Night Sweats: Does This Mean I'm Menopausal?

By Hannah R. | Updated: Jun 18, 2020


The term night sweats refers to the experience of excessive nocturnal sweating, often causing the sufferer to wake during the night drenched in sweat. Although night sweats are typically associated with menopause, and are one of the most common symptoms women experience during this time, they can also affect children and men.

Despite multiple studies, it is still hard to determine the exact cause of night sweats. However, doctors do believe that they are related to an imbalance of hormones. This is why women going through menopause are most likely to encounter the experience and its accompanying symptoms, which include sweats, flushing of the face and chest, an increased heart rate, excessive sweating, chills, and fatigue.Read on to find out more about the possible causes of your night sweats.

Principal Cause of Night Sweats


Night sweats are most commonly known for plaguing women during the menopausal transition, as are hot flashes and excessive sweating. The main cause of these menopause symptoms is probably the same: a hormonal imbalance.

Due to the fluctuation in hormones (i,e., especially estrogen levels), the normal functioning of the brain area that acts as the body thermostat, the hypothalamus, is mislead into believing that the body is too hot. During night sweat episodes, your glands begin to work and bring unusual responses to your body such as excessive sweating, intense heat, and irregular heartbeat.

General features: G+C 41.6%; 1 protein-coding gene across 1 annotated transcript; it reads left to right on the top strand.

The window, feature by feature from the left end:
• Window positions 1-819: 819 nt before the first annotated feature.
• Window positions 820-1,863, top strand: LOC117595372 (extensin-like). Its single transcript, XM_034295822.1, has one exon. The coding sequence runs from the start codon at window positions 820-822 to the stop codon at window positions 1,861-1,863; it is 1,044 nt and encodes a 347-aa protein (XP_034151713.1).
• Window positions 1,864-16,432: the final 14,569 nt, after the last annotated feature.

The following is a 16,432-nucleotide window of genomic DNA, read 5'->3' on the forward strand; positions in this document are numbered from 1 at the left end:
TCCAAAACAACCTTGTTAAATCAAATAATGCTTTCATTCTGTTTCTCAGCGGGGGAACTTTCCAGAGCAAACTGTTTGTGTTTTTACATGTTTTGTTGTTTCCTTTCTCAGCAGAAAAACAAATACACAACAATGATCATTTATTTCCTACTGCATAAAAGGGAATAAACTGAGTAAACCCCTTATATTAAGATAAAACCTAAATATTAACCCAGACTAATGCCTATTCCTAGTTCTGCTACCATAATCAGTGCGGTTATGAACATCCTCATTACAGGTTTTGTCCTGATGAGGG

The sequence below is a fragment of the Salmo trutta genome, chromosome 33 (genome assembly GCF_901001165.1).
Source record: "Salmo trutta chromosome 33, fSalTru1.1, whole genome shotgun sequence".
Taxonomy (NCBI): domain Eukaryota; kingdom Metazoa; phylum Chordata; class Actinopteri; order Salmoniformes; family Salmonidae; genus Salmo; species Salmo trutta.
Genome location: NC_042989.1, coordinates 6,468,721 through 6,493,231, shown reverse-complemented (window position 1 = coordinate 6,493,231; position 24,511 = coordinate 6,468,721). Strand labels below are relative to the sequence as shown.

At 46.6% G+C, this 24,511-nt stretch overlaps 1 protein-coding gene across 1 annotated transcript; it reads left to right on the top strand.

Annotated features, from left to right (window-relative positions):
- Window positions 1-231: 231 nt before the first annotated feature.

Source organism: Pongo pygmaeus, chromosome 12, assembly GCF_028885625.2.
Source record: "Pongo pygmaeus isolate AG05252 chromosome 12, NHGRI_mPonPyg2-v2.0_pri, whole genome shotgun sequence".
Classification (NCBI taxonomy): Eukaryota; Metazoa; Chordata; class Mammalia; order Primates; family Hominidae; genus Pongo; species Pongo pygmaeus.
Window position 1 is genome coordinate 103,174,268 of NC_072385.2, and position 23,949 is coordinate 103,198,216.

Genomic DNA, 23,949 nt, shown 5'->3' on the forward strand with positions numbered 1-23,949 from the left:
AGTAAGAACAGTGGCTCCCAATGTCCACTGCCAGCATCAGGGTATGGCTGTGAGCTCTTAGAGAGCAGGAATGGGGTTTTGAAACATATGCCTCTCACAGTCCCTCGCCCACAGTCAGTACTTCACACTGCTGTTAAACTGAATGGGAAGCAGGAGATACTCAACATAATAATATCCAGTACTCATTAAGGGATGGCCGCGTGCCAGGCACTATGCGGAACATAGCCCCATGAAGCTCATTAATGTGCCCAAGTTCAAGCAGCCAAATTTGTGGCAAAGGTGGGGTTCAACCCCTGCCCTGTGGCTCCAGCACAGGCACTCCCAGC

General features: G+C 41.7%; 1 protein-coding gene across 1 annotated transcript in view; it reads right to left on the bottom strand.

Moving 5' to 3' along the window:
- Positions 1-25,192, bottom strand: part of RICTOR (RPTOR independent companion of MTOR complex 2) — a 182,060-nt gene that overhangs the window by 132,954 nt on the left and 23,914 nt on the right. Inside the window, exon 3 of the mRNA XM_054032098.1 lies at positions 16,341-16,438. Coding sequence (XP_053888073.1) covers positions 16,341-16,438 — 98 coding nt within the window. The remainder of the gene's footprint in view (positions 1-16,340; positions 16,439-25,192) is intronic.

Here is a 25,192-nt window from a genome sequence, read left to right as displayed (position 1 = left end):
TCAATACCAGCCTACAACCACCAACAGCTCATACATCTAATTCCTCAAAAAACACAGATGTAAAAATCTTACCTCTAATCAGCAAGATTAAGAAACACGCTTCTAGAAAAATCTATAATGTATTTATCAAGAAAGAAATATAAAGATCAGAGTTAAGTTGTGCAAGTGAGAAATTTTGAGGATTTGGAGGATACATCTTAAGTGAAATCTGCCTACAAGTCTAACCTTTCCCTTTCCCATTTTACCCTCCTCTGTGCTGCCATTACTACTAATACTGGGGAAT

If you are experiencing night sweats, but not going through menopause, you should seek advice from your doctor, as night sweats can be also be sign of a health problem.

Other Causes of Night Sweats

Some medications and medical conditions can cause night sweats. These include:


While tuberculosis is one of the most common infections that cause night sweats, some bacterial infections have been known to do the same.



Antidepressants are known for contributing to night sweats. Nearly 22% of antidepressant users experience them.

Neurological conditions

Strokes, autonomic dysreflexia, autonomic neuropathy, and post-traumatic syringomyelia can trigger profuse sweating.

Idiopathic hyperhidrosis

Idiopathic hyperhidrosis is a rare condition that causes someone to more sweat than what is necessary.


Having low blood sugar levels can contribute to excessive sweating.


Because of chemotherapy, many cancer patients also experience fevers, weight loss, and night sweats.

More about Night Sweats

Night sweats are the nocturnal variation of hot flashes. Depending on their severity and intensity, they can be very disruptive to your life. However by understanding the causes of your night sweats, you and your doctor can determine the best treatment for them. Click on the following link for more information about night sweats treatments.

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